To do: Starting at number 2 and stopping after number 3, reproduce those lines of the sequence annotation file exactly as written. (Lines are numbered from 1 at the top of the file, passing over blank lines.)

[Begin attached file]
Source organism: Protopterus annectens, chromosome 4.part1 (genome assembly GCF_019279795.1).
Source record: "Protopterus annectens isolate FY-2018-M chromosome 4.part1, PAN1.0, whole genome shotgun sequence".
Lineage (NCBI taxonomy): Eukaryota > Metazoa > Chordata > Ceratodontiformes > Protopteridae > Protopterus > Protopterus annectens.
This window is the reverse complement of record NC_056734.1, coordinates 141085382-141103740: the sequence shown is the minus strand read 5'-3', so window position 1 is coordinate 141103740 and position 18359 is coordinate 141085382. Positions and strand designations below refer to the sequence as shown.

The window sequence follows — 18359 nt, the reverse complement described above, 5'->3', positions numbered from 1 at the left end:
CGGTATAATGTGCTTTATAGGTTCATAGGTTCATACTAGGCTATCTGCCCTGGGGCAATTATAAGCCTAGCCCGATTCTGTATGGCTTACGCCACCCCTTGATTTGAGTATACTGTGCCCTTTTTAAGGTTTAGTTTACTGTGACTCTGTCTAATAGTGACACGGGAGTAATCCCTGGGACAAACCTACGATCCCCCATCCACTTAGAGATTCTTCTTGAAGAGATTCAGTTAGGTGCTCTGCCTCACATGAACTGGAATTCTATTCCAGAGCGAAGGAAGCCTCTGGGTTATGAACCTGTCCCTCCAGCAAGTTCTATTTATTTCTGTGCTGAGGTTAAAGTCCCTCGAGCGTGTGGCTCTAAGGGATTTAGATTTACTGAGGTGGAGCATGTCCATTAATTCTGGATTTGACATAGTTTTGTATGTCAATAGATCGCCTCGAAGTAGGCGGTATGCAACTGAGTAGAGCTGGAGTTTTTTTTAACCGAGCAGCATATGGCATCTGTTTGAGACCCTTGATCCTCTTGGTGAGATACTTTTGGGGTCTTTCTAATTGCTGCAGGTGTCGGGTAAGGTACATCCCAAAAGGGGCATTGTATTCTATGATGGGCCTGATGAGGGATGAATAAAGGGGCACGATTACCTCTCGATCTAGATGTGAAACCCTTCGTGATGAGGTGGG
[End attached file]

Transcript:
Source record: "Protopterus annectens isolate FY-2018-M chromosome 4.part1, PAN1.0, whole genome shotgun sequence".
Lineage (NCBI taxonomy): Eukaryota > Metazoa > Chordata > Ceratodontiformes > Protopteridae > Protopterus > Protopterus annectens.